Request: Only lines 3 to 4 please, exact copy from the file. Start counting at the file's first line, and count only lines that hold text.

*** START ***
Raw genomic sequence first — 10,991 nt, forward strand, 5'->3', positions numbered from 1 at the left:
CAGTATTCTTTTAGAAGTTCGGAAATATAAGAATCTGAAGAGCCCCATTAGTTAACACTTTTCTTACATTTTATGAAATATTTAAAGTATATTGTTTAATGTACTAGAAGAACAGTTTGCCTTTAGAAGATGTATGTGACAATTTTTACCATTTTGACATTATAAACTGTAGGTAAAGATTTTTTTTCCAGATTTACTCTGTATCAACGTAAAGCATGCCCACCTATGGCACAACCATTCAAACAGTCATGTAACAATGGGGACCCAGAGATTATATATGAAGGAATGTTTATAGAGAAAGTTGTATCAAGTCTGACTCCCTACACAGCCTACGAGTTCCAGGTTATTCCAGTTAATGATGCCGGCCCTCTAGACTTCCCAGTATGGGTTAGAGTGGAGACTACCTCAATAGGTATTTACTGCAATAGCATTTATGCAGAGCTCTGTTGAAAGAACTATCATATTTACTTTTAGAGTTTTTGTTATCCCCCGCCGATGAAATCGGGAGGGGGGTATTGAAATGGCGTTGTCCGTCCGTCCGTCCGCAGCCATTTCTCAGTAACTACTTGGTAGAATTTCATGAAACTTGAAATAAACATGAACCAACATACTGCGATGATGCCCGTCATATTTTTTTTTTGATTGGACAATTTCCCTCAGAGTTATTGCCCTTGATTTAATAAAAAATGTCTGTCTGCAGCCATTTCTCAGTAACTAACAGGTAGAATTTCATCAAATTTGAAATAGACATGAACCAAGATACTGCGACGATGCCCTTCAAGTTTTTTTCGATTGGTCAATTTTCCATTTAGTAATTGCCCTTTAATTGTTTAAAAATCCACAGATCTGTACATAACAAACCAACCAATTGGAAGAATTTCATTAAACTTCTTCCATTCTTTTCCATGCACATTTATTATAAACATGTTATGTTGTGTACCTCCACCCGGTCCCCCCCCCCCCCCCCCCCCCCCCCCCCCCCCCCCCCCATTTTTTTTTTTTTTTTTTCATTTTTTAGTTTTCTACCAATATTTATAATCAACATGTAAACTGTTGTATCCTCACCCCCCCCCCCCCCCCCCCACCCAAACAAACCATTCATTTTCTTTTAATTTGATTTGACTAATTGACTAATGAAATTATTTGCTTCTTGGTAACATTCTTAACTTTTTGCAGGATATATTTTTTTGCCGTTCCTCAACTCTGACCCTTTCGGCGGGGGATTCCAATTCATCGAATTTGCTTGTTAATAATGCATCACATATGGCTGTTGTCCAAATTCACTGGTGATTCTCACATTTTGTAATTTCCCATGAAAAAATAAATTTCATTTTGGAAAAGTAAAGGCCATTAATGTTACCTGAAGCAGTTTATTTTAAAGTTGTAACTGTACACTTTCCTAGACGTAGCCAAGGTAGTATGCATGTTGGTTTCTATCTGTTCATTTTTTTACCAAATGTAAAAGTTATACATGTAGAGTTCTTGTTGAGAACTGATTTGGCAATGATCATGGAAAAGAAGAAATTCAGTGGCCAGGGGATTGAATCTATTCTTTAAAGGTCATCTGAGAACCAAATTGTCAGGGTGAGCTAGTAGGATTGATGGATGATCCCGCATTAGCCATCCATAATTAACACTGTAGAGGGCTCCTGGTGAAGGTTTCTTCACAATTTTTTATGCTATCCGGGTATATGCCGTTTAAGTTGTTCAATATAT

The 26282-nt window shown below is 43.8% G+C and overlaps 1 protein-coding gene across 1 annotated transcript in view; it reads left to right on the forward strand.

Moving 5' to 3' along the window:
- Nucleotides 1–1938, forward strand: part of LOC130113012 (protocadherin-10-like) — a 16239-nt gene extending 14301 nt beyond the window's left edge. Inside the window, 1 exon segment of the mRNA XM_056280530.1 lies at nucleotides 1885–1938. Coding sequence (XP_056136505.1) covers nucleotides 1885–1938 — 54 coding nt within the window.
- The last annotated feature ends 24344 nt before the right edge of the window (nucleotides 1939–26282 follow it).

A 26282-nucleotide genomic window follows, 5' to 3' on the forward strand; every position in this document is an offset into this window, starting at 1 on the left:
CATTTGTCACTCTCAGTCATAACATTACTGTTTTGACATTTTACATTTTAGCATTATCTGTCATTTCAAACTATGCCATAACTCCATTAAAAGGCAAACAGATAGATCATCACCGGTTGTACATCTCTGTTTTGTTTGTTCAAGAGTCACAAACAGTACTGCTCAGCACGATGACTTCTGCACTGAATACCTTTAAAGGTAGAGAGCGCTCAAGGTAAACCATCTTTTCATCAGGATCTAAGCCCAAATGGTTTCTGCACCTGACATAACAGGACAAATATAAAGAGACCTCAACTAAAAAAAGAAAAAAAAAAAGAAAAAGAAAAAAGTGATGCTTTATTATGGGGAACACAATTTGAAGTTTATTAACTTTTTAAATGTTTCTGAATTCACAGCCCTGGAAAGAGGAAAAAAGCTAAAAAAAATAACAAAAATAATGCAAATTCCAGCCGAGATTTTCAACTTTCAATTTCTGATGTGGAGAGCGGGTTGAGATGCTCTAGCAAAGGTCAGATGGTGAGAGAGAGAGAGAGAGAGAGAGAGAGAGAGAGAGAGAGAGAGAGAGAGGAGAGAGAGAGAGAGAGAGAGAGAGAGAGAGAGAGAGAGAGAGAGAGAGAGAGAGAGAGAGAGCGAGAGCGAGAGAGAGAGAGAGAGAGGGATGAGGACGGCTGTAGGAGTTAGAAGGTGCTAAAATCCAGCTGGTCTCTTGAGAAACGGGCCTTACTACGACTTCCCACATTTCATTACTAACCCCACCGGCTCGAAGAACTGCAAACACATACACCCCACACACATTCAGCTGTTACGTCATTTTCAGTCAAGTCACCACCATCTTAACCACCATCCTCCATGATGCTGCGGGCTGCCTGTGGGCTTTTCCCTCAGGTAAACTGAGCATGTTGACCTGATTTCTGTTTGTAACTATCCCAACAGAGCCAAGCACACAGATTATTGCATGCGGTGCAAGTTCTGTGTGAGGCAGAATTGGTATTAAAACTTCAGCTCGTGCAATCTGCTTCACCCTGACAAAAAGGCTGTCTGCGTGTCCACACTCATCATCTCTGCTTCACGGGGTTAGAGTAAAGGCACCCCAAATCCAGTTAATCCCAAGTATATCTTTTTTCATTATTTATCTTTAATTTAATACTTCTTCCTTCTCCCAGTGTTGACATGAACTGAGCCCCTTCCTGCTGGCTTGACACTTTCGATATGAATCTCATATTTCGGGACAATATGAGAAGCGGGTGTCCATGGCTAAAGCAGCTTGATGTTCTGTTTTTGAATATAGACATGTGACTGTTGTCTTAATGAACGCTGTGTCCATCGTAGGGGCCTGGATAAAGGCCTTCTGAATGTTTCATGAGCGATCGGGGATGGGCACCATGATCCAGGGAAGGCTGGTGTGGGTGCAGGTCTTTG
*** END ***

The 26282-nt window shown below is 43.8% G+C and overlaps 1 protein-coding gene across 1 annotated transcript in view; it reads left to right on the forward strand.

Moving 5' to 3' along the window: